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“The first 15 years of my life turned out to be one long research project,” (Seidman, David, 9). When he was young, Jerry Spinelli didn’t think his calling in life was to be a writer. Everything he did led him to the thought that he was born to be a cowboy. In second grade he even got in front of his class and sang “I Have Spurs that Jingle Jangle Jingle,” while even dressed in full cowboy attire. In middle school and high school, Jerry realized that he wanted to become a great baseball shortstop. All of his dreams of becoming a shortstop changed in 11th grade when he wrote a poem about a local football game and it got published. He finally decided his destiny was to become a writer (Spinelli, Bio). Jerry Spinelli is a writer who has had many experiences that shaped him into the writer he is today.
Jerry grew up in Norristown Pennsylvania with a dream of growing up and becoming an amazing Major League shortstop. (“Jerry Spinelli”). Of his hometown, Jerry made this comment: “I thought I was merely growing up in Norristown, Pennsylvania. Looking back now, I can see that all the time, I was gathering material that would one day find its way into my books.” (Siedman, David) His childhood days were filled with playing in alleys and dumps, but most of all, playing sports whenever he could. His father took Jerry to every high school sporting event and was a ticket collector for football games and a scorekeeper for basketball (Spinelli, Knots). You could say that it was inevitable that Jerry was going to fall in love with sports.
He had many proud accomplishments, but his proudest by far was when he won the 50 yard dash in junior high when he was 12 years old. It was “the only official race I ever ran in,” (Spinelli, Internet), (Spinelli, Knots). During his middle school years, he joined a little league baseball team. The first year he played, he was the worst player on the team. The next year, he made the all-star team in his dream position: the shortstop. His team won the championship and they all received championship jackets. Jackets were cool, but Jerry wanted something to show for his accomplishments. To his relief, they were awarded trophies one week later (Spinelli, Knots).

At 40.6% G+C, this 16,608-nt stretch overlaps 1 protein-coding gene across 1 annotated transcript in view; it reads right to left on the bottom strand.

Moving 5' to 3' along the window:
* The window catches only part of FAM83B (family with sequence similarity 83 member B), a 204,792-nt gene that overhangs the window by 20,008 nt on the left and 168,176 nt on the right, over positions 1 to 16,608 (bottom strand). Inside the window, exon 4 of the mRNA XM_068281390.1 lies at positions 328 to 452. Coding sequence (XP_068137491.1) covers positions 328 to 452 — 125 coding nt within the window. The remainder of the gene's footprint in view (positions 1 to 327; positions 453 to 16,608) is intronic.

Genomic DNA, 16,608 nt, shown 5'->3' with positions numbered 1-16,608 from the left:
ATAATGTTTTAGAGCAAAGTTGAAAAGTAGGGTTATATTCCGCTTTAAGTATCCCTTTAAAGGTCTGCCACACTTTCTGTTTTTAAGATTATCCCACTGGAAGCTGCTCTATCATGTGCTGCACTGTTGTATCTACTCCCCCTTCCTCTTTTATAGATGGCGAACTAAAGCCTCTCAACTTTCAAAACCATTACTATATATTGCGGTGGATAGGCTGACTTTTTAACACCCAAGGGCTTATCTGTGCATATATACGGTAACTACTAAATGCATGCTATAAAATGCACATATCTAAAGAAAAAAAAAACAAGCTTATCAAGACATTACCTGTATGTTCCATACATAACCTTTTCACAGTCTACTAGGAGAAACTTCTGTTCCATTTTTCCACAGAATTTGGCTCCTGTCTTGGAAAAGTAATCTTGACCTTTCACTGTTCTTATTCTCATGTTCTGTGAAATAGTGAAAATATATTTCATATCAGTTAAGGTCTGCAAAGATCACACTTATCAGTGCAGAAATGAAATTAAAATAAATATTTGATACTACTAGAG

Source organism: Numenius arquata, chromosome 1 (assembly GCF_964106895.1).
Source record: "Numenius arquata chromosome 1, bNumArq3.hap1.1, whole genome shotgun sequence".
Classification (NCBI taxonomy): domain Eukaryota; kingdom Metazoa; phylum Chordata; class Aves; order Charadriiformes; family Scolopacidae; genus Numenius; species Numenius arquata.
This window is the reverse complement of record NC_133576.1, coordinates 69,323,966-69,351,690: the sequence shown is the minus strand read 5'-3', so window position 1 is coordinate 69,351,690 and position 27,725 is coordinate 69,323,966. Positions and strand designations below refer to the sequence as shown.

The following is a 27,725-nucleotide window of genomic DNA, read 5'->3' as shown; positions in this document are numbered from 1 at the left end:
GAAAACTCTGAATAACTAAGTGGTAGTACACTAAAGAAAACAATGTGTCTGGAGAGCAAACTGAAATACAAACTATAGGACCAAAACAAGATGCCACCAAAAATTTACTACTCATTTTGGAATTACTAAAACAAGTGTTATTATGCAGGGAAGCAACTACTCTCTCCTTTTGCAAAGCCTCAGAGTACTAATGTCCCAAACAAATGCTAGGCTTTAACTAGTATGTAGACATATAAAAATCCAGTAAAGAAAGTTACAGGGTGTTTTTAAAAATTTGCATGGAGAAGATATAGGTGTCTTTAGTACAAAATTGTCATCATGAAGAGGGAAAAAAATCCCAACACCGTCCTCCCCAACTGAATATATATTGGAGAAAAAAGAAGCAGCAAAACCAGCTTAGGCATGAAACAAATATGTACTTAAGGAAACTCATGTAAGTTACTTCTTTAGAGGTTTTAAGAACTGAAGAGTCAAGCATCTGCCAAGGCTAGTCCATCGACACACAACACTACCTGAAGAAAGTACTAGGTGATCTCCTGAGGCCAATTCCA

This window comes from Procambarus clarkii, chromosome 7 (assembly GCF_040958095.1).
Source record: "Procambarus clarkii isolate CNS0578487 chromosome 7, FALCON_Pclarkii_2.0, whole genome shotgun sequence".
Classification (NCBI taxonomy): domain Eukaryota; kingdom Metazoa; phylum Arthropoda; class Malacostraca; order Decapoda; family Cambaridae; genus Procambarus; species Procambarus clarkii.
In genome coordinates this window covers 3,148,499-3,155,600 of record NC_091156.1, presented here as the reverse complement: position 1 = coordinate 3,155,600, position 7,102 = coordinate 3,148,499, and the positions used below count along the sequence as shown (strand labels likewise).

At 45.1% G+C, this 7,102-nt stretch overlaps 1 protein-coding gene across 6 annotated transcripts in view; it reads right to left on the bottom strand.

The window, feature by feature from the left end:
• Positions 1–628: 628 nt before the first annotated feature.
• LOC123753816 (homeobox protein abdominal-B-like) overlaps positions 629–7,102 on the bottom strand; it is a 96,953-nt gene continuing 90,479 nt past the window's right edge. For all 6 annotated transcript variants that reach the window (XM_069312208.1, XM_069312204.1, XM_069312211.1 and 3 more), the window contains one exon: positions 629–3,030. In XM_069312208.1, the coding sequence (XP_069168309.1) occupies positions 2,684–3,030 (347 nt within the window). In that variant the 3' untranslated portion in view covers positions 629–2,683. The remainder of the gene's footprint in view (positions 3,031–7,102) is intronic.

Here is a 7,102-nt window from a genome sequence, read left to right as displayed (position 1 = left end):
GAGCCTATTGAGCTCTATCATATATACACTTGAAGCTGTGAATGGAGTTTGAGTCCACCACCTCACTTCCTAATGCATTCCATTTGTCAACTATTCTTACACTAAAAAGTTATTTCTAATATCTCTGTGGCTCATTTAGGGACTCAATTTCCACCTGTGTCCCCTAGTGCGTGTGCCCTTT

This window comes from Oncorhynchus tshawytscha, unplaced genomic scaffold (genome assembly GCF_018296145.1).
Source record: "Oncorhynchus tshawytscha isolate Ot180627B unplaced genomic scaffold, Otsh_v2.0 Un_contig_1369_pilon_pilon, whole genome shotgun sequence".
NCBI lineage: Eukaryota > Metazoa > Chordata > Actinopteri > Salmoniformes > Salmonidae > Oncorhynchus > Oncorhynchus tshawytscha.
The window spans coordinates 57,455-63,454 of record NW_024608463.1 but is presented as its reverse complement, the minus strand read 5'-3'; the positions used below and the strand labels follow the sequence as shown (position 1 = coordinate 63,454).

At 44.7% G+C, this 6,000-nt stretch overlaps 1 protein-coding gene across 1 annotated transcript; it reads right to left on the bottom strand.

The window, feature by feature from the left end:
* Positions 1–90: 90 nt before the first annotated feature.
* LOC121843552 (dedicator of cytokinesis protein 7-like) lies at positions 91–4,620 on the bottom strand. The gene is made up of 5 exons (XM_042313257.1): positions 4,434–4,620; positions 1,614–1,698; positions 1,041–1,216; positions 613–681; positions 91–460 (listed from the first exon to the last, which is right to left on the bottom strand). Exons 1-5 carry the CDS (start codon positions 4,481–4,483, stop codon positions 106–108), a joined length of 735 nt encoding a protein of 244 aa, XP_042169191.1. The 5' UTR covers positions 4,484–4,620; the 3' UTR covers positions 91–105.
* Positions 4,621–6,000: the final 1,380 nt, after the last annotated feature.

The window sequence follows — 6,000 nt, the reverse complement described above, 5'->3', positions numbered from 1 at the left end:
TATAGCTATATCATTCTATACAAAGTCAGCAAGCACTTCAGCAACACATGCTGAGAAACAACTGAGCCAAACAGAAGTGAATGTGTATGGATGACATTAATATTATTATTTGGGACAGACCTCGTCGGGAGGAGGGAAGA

Jerry said this of his many sports experiences: “I think some of that [sports experience] I’ve simply used in my books.” In one of his most noteworthy books, Maniac Magee, the main character “Maniac” Magee is known for his amazing ability to hit home runs thrown the fastest by the hardest pitcher (Seidman, David, 12). Several other books of his revolve around playing sports and there is seldom one of Jerry’s books that does not have at least some mention of playing sports.
Jerry’s love of sports propelled him to write a poem about one of his hometown football games. They were playing one of the best teams in the state and won the game! The excitement lead him to write his first poem, “Goal to Go,” (“Jerry Spinelli”). From that moment on, he wanted to be a writer. In school, Jerry’s best subject, not surprisingly, was English (Seidman, David, 17).